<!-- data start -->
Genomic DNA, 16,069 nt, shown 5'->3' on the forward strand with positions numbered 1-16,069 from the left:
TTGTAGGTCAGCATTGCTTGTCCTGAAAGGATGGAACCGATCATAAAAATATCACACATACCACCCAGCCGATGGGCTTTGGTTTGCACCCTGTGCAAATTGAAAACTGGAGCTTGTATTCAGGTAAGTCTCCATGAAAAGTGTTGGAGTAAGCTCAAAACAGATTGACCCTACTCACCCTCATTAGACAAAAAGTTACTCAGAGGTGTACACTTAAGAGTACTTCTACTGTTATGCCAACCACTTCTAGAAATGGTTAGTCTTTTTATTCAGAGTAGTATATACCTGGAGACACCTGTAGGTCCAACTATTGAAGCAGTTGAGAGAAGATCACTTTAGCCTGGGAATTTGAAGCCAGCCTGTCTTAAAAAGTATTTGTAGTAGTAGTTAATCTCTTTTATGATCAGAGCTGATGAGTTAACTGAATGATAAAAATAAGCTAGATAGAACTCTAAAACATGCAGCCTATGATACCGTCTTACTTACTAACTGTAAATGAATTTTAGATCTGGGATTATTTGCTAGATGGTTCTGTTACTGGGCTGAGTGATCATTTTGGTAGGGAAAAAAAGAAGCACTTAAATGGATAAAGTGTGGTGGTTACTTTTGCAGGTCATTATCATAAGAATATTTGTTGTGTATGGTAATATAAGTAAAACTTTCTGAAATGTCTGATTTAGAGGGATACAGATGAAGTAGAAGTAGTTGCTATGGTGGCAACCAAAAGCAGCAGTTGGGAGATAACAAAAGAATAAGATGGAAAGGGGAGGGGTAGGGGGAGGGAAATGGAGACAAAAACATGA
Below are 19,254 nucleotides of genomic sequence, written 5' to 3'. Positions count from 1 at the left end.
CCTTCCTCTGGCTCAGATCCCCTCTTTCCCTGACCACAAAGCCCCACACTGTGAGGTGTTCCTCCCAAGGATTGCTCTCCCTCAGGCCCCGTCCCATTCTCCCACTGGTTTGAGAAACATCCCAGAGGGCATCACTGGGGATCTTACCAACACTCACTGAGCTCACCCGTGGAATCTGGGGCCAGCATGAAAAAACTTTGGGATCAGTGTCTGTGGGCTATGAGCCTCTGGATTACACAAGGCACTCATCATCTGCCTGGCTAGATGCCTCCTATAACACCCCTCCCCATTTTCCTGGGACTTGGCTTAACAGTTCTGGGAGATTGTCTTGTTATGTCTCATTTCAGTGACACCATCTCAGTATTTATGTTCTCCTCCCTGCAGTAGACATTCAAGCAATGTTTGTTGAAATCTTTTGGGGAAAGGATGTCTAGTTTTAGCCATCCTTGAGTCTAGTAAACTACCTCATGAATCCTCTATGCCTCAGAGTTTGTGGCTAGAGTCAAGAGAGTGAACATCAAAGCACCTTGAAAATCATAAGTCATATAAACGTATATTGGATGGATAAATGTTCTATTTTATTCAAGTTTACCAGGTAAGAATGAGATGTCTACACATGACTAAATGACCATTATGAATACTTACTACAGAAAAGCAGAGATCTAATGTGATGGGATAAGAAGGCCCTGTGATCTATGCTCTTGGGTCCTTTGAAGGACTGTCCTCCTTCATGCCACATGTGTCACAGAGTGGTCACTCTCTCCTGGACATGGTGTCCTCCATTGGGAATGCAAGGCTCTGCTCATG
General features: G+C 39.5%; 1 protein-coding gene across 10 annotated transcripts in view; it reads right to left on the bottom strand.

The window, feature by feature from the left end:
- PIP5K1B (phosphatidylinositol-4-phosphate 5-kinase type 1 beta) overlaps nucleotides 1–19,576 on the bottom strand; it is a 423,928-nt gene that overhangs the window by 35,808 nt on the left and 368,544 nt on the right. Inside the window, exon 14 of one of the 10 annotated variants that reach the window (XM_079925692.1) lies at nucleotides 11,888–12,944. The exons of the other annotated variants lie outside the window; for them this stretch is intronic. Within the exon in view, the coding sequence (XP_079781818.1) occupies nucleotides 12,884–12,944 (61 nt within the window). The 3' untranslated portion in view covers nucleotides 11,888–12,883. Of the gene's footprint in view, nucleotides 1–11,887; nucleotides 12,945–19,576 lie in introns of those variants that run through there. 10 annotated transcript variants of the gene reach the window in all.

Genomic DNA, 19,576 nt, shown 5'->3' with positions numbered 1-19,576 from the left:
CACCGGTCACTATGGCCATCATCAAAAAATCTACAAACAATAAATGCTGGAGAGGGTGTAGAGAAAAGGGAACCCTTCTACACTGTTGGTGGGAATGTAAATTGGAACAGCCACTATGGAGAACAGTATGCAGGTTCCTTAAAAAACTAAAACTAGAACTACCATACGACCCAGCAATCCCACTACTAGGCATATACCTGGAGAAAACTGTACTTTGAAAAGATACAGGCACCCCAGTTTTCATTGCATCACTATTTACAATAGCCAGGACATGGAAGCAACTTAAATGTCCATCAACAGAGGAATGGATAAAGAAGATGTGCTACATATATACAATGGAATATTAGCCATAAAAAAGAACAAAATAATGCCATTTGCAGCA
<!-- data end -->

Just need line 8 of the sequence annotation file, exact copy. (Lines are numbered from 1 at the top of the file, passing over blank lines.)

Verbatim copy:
Genomic DNA, 19,576 nt, shown 5'->3' with positions numbered 1-19,576 from the left: